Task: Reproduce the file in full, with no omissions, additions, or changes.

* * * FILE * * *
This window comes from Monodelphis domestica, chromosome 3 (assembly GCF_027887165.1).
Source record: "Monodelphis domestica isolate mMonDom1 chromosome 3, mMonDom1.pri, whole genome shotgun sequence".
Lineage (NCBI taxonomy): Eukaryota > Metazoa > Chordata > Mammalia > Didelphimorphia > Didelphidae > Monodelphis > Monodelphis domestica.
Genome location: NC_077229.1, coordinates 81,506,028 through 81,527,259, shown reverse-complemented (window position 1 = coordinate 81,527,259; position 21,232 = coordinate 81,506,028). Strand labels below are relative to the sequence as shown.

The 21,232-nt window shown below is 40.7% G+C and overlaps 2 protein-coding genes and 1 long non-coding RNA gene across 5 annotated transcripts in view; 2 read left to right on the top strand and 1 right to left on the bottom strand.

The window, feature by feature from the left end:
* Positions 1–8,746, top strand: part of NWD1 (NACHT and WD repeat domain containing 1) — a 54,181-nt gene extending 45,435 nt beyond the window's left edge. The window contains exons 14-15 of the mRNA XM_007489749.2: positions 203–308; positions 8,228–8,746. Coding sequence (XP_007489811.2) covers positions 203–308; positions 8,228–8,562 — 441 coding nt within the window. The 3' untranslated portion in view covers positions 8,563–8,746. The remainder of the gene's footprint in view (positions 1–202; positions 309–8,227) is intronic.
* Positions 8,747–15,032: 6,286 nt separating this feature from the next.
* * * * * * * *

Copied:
This window comes from Monodelphis domestica, chromosome 3 (assembly GCF_027887165.1).
Source record: "Monodelphis domestica isolate mMonDom1 chromosome 3, mMonDom1.pri, whole genome shotgun sequence".
Lineage (NCBI taxonomy): Eukaryota > Metazoa > Chordata > Mammalia > Didelphimorphia > Didelphidae > Monodelphis > Monodelphis domestica.
Genome location: NC_077229.1, coordinates 81,506,028 through 81,527,259, shown reverse-complemented (window position 1 = coordinate 81,527,259; position 21,232 = coordinate 81,506,028). Strand labels below are relative to the sequence as shown.

The 21,232-nt window shown below is 40.7% G+C and overlaps 2 protein-coding genes and 1 long non-coding RNA gene across 5 annotated transcripts in view; 2 read left to right on the top strand and 1 right to left on the bottom strand.

The window, feature by feature from the left end:
* Positions 1–8,746, top strand: part of NWD1 (NACHT and WD repeat domain containing 1) — a 54,181-nt gene extending 45,435 nt beyond the window's left edge. The window contains exons 14-15 of the mRNA XM_007489749.2: positions 203–308; positions 8,228–8,746. Coding sequence (XP_007489811.2) covers positions 203–308; positions 8,228–8,562 — 441 coding nt within the window. The 3' untranslated portion in view covers positions 8,563–8,746. The remainder of the gene's footprint in view (positions 1–202; positions 309–8,227) is intronic.
* Positions 8,747–15,032: 6,286 nt separating this feature from the next.